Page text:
World of ability
Top draft prospect Gallinari has game dad never did
Posted: Thursday January 31, 2008 12:17PM; Updated: Thursday January 31, 2008 6:14PM
MILAN, Italy -- Players like his son used to be the enemy to Vittorio Gallinari. For nine years he was an Italian teammate of Mike D'Antoni's (including one season when Bob McAdoo joined them) on the championship teams of Milan, and Vittorio was their defensive stopper, their hit man.
When fans speak of the Gallinari who plays for Milan today, the one with all the offensive ability, they use terms that bear zero resemblance to Vittorio. That he of all people is the father of the scorer who figures to be the top international pick in the draft is of no small pride or irony. His son, the 6-foot-9 Danilo Gallinari, may be the most skilled player chosen by the NBA in the 2008 draft.
"That's the story of life,'' Vittorio says. "Everything is changed.''
Meet the newest Gallinari, who likely will spend the next dozen years in the NBA trying to outwit the defensive tactics that used to be applied by his father.
"I think he's the No. 1 pick,'' an NBA scout says of Danilo.
The first player picked overseas?
"I think he's the best player in the draft,'' says the European-based scout, whose strong opinion of the 19-year-old Gallinari is in the minority but not without merit. "He has so much character, he's a big, strong kid with a special combination of skills, and he's going to be a matchup nightmare whether he's playing small forward or power forward.''
"He's the best player on his team at his age, which is saying something,'' says another NBA scout in Europe. "He can go outside, he can play one-on-one and he can go to the rim -- as opposed to his father, who couldn't put the ball in the ocean.''
"He is exactly the kind of player his father used to stop,'' a third scout says.
While Danilo declines to commit to the June draft for now, claiming that he prefers not to look past next week, his father sounds more optimistic.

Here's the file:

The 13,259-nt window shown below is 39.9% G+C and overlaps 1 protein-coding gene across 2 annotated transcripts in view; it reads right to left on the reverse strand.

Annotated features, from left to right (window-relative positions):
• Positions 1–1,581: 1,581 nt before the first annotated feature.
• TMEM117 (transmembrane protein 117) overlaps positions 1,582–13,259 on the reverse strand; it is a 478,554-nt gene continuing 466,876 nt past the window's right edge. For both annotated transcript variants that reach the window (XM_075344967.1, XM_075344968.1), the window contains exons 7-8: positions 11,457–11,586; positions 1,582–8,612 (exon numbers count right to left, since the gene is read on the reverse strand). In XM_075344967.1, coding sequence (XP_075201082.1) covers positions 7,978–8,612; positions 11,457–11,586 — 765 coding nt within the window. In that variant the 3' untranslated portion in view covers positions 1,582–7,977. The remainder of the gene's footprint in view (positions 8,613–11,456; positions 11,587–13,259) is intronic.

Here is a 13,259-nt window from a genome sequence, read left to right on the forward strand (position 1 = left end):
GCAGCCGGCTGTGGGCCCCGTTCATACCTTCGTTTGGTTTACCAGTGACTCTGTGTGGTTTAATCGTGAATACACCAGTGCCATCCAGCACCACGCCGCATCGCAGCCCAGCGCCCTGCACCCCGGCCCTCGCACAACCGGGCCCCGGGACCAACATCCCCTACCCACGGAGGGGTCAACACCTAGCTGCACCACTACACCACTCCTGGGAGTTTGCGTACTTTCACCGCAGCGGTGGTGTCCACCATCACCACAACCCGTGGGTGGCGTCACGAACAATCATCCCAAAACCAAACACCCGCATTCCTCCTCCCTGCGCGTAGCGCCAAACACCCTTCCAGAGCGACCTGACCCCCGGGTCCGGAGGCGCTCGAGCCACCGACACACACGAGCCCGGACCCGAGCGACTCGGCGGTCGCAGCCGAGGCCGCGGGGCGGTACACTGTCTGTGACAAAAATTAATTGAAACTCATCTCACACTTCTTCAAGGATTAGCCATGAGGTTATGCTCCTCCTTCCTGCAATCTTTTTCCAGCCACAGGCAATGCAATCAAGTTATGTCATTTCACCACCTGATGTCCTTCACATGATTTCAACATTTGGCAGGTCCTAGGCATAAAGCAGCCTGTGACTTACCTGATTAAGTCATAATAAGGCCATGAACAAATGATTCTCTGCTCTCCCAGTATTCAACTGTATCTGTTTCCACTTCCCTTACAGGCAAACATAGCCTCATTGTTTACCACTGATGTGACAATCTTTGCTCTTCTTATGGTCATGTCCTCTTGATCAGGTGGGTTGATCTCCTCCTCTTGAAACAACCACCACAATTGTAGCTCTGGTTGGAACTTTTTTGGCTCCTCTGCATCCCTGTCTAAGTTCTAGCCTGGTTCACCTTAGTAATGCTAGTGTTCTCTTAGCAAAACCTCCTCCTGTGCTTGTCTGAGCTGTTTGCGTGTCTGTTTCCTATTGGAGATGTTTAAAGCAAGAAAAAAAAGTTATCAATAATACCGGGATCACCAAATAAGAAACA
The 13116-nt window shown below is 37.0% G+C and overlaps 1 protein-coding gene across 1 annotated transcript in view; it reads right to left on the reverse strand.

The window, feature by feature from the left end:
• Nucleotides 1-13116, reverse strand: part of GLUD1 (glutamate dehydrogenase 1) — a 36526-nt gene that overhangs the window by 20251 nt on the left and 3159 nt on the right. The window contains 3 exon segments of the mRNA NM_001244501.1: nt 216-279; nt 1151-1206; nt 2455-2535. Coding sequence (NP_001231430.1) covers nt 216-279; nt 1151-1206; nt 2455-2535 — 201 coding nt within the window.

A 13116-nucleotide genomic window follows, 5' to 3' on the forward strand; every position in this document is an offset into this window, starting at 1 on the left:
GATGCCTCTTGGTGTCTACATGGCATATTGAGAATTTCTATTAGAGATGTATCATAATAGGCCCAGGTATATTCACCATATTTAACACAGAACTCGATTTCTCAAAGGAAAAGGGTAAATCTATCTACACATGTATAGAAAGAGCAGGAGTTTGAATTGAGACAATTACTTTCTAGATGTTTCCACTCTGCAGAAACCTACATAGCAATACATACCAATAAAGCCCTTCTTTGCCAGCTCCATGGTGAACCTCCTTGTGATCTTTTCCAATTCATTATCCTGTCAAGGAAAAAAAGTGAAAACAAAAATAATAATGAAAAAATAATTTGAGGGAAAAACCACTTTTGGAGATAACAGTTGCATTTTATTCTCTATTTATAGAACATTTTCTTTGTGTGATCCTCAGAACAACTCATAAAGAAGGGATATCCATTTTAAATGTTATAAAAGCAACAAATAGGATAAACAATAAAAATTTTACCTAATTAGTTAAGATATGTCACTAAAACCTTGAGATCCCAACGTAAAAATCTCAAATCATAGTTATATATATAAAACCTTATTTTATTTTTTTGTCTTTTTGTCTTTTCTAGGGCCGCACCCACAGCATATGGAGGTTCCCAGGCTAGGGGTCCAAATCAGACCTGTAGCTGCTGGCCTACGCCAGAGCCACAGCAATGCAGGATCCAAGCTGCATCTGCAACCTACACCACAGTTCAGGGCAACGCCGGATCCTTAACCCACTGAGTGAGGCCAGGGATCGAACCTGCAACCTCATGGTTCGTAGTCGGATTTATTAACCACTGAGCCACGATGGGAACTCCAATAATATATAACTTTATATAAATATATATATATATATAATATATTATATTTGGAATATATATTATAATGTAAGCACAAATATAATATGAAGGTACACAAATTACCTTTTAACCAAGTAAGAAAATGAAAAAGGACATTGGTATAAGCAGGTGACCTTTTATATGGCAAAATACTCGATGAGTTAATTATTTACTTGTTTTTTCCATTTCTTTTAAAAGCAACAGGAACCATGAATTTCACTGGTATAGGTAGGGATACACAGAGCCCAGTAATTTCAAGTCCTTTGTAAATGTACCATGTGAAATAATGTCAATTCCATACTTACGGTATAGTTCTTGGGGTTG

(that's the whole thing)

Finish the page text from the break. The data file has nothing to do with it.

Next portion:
"He won't decide until the end of February, but I think he will try,'' Vittorio says. "I think he is going to go.''
Danilo acknowledges working before and after practice on drills to improve his agility and leaping, which are above average. His PR agency, Reset Communication of Milan, has already commissioned a logo of a rooster, or gallo in Italian, which has been Gallinari's obvious nickname for several years. Reebok is vesting him with a signature pair of shoes to be on the market soon.
Gallinari is the rare teenager with the maturity to be the best player of a major club. With 14.9 points in 31.7 minutes, he is the leading Euroleague scorer for Armani Jeans Milano (3-10 in the exclusive league), which has undergone two wholesale roster changes while firing both its general manager and coach since last summer. But Milan's newest Gallinari is showing leadership after his early-season absence resulted in an 0-5 start in the Serie A: The team has gone 10-5 since while returning to contention for the Italian league playoffs.
It is a proud old club with three European championships dating back to 1965-66, when Bill Bradley, while a Rhodes scholar at Oxford, would fly down to play with Milan once a week to remain in shape. The club's 31-year-old media director, Matteo Mantica, who grew up rooting for Danilo's father, leads a tour of the team offices in a tall converted residential home that is almost too narrow for its collection of trophies and memorabilia, including the numerous photos of D'Antoni as well as Vittorio, who bears a grinning resemblance to his son.
"He started to come to my games and to my practices when he was very young,'' Vittorio says. "When he was 5 or 6 years old, after my game I go to take the shower, and he goes on the court to start shooting. People would look at him and say he is so little [to be able to] score and dribble. We realized when he was really young that he can do everything easy.
"In my hometown, where we would live in the summer, there is a garden with a basket outside the house. He would stay all day to play basketball, and I didn't have to worry. I have another son -- he is 10 now -- and all of the time he's saying, 'Hey Dad, come play with me, come play with me!' But Danilo was not like that. Because he had basketball, I never had to worry about him.''